At least 43 people, including an infant, children and several women, died after a wooden boat carrying around 100 migrants broke apart on rocks off the coast of Calabria, Italian police say.
The first three bodies washed up on the beach near Staccato di Cutro in Southern Italy around 4:40 a.m. local time Sunday, CNN reported.
Around 80 people were saved from the water clinging on to pieces of the boat, Italy’s fire brigade told CNN. The survivors were from Iran, Pakistan and Afghanistan, according to the fire brigade. It is unclear where the ship was launched from.
Italian Prime Minister Giorgia Meloni blamed human traffickers. “It is criminal to launch a boat just 20 meters long with 200 people on board in adverse weather,” she said in a statement. “It is inhumane to exchange the lives of men, women and children for the price of a ticket under the false perspective of a safe journey.”
Interior Minister Matteo Piantedosi added that new measures must be instituted to reduce such perilous journeys. “It is essential to continue with every possible initiative to stop departures and discourage crossings in any way which takes advantage of the illusory mirage of a better life,” he said in a statement.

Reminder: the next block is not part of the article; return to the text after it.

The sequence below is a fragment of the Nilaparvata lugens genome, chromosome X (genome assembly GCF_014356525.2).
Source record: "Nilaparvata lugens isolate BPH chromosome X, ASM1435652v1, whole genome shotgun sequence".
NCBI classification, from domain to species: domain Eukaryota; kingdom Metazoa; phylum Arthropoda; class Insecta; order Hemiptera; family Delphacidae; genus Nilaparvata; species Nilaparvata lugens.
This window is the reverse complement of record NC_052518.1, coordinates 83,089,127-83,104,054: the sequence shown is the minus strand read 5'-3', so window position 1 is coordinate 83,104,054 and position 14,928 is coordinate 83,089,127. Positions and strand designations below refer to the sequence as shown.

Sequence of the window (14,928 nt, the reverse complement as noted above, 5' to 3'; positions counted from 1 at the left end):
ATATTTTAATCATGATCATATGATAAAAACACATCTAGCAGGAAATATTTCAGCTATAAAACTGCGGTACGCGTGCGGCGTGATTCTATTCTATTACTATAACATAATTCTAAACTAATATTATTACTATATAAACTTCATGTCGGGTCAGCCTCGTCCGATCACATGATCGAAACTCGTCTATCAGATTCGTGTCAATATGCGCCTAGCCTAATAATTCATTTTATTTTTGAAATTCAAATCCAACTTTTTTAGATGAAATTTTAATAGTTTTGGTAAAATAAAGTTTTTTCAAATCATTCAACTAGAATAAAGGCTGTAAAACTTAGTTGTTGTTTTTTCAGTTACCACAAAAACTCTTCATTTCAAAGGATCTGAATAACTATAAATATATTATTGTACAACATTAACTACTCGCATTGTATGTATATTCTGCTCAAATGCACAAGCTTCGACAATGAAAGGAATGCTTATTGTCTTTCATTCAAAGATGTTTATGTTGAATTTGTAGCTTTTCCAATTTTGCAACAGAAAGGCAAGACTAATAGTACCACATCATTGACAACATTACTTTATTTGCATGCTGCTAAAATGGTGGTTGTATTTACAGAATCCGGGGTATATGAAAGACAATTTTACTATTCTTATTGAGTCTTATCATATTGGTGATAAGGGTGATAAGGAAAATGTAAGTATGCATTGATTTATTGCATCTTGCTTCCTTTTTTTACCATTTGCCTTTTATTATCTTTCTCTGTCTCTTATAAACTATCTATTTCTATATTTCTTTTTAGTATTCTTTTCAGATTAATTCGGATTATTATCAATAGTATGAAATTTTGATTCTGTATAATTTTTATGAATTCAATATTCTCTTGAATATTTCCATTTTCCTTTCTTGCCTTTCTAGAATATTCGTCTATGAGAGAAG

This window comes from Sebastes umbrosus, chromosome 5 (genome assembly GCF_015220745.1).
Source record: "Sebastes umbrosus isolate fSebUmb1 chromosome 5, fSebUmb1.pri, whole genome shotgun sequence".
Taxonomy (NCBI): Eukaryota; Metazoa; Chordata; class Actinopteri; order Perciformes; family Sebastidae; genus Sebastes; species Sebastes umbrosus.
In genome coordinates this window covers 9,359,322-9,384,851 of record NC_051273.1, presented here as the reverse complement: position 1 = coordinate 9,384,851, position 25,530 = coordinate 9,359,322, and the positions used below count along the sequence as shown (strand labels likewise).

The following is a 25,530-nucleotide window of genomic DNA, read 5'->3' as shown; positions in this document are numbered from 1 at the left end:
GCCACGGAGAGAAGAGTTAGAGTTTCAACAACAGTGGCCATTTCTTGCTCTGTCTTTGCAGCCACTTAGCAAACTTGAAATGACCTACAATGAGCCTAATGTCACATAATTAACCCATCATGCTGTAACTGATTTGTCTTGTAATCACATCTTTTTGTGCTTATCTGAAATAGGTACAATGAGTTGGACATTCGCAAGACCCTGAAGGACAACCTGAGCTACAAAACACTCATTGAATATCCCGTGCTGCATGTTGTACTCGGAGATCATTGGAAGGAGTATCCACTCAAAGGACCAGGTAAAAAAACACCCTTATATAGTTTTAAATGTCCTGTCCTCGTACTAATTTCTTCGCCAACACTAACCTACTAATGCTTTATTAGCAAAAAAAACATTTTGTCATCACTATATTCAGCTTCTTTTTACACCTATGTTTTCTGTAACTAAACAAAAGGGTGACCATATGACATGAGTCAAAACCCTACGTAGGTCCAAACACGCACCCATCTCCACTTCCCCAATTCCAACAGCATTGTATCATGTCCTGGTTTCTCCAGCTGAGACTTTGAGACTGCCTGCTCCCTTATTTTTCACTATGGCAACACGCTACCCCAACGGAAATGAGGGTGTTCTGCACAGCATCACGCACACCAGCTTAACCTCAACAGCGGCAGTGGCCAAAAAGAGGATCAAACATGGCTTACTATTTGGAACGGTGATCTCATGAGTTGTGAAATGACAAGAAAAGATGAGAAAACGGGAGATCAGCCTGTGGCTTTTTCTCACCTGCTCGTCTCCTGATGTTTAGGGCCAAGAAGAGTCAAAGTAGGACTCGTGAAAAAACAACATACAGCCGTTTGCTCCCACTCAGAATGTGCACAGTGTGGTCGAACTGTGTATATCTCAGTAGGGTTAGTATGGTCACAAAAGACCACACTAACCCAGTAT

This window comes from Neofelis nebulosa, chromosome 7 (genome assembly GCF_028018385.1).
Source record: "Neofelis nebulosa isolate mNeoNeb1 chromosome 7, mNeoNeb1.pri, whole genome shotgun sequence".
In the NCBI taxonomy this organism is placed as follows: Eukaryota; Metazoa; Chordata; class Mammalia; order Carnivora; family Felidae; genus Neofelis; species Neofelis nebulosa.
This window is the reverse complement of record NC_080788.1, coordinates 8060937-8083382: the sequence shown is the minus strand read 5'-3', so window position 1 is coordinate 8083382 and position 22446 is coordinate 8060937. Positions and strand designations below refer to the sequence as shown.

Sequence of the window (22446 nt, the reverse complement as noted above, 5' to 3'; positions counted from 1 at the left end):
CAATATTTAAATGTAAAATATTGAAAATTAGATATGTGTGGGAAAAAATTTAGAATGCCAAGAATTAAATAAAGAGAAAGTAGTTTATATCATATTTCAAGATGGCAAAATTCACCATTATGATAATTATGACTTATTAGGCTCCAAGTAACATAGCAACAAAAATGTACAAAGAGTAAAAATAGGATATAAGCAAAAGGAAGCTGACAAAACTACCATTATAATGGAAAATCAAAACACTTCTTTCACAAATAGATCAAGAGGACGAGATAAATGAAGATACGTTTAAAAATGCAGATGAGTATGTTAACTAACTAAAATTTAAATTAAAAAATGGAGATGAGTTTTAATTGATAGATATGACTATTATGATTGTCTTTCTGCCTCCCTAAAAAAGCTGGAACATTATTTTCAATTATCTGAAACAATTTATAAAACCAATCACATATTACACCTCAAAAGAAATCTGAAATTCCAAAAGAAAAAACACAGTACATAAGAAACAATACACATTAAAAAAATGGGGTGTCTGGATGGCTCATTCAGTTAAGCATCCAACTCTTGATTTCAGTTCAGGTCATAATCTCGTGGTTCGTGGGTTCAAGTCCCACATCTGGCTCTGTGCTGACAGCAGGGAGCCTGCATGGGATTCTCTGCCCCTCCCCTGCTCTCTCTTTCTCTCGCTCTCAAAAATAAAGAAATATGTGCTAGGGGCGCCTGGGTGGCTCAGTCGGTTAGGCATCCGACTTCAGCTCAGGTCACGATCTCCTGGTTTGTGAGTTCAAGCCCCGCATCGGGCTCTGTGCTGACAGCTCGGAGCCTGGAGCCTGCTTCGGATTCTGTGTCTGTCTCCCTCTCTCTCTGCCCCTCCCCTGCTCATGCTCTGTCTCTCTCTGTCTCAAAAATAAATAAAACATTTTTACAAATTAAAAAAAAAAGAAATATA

Meloni made stopping migrant boats a priority of her hard-right government. This week parliament approved new laws making it more difficult for NGOs to carry out rescues.
Deadly migration route
UNHCR records show that 11,874 people have arrived in Italy so far in 2023 by sea, with 678 of them arriving at Calabria.
Typically, arrivals are from African countries, rather than the Middle East and Asia, with the majority of boats setting off from Libya.
Only 8.3% of arrivals are from Pakistan, 6.7% from Afghanistan and 0.7% from Iran. The rest are primarily from Africa, with 17.3% of arrivals from Ivory Coast alone, 13.1% from Guinea. Other African nations, including North African countries, make up most of the rest.
The most deadly migration route is the Central Mediterranean route, where at least 20,334 people have died since 2014, according to the International Organization for Migration’s Missing Migrants Project.